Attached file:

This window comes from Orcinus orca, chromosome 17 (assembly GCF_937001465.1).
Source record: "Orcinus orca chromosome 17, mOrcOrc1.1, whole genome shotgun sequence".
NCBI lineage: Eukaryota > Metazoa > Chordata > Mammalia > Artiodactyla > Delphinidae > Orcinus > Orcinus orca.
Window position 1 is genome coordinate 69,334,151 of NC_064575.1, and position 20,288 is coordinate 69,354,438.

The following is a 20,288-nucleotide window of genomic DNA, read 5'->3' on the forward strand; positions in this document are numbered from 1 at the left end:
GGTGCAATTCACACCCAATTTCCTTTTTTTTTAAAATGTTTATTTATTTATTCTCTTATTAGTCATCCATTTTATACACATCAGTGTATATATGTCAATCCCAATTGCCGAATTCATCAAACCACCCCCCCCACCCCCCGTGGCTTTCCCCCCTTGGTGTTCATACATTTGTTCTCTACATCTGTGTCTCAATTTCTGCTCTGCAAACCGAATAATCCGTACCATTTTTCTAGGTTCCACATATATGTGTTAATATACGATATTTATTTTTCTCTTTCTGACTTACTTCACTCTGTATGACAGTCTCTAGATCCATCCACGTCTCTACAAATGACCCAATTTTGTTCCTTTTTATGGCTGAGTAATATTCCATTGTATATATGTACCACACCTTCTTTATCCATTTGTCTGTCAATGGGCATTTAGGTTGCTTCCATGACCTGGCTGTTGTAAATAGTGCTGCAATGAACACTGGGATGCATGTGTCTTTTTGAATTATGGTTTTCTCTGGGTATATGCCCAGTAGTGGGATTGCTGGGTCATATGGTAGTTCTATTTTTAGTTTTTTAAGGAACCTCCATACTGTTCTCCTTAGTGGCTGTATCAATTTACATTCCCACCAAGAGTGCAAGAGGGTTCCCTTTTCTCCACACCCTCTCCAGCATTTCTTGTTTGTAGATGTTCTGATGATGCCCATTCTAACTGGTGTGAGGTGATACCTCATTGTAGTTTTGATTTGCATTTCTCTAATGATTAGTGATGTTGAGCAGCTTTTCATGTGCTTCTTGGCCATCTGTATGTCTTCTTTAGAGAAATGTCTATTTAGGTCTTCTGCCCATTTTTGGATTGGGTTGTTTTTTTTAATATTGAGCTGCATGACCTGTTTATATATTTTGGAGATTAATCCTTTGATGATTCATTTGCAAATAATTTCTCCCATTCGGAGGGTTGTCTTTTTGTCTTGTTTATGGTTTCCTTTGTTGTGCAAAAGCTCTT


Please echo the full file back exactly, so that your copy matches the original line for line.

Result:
This window comes from Orcinus orca, chromosome 17 (assembly GCF_937001465.1).
Source record: "Orcinus orca chromosome 17, mOrcOrc1.1, whole genome shotgun sequence".
NCBI lineage: Eukaryota > Metazoa > Chordata > Mammalia > Artiodactyla > Delphinidae > Orcinus > Orcinus orca.
Window position 1 is genome coordinate 69,334,151 of NC_064575.1, and position 20,288 is coordinate 69,354,438.

The following is a 20,288-nucleotide window of genomic DNA, read 5'->3' on the forward strand; positions in this document are numbered from 1 at the left end:
GGTGCAATTCACACCCAATTTCCTTTTTTTTTAAAATGTTTATTTATTTATTCTCTTATTAGTCATCCATTTTATACACATCAGTGTATATATGTCAATCCCAATTGCCGAATTCATCAAACCACCCCCCCCACCCCCCGTGGCTTTCCCCCCTTGGTGTTCATACATTTGTTCTCTACATCTGTGTCTCAATTTCTGCTCTGCAAACCGAATAATCCGTACCATTTTTCTAGGTTCCACATATATGTGTTAATATACGATATTTATTTTTCTCTTTCTGACTTACTTCACTCTGTATGACAGTCTCTAGATCCATCCACGTCTCTACAAATGACCCAATTTTGTTCCTTTTTATGGCTGAGTAATATTCCATTGTATATATGTACCACACCTTCTTTATCCATTTGTCTGTCAATGGGCATTTAGGTTGCTTCCATGACCTGGCTGTTGTAAATAGTGCTGCAATGAACACTGGGATGCATGTGTCTTTTTGAATTATGGTTTTCTCTGGGTATATGCCCAGTAGTGGGATTGCTGGGTCATATGGTAGTTCTATTTTTAGTTTTTTAAGGAACCTCCATACTGTTCTCCTTAGTGGCTGTATCAATTTACATTCCCACCAAGAGTGCAAGAGGGTTCCCTTTTCTCCACACCCTCTCCAGCATTTCTTGTTTGTAGATGTTCTGATGATGCCCATTCTAACTGGTGTGAGGTGATACCTCATTGTAGTTTTGATTTGCATTTCTCTAATGATTAGTGATGTTGAGCAGCTTTTCATGTGCTTCTTGGCCATCTGTATGTCTTCTTTAGAGAAATGTCTATTTAGGTCTTCTGCCCATTTTTGGATTGGGTTGTTTTTTTTAATATTGAGCTGCATGACCTGTTTATATATTTTGGAGATTAATCCTTTGATGATTCATTTGCAAATAATTTCTCCCATTCGGAGGGTTGTCTTTTTGTCTTGTTTATGGTTTCCTTTGTTGTGCAAAAGCTCTT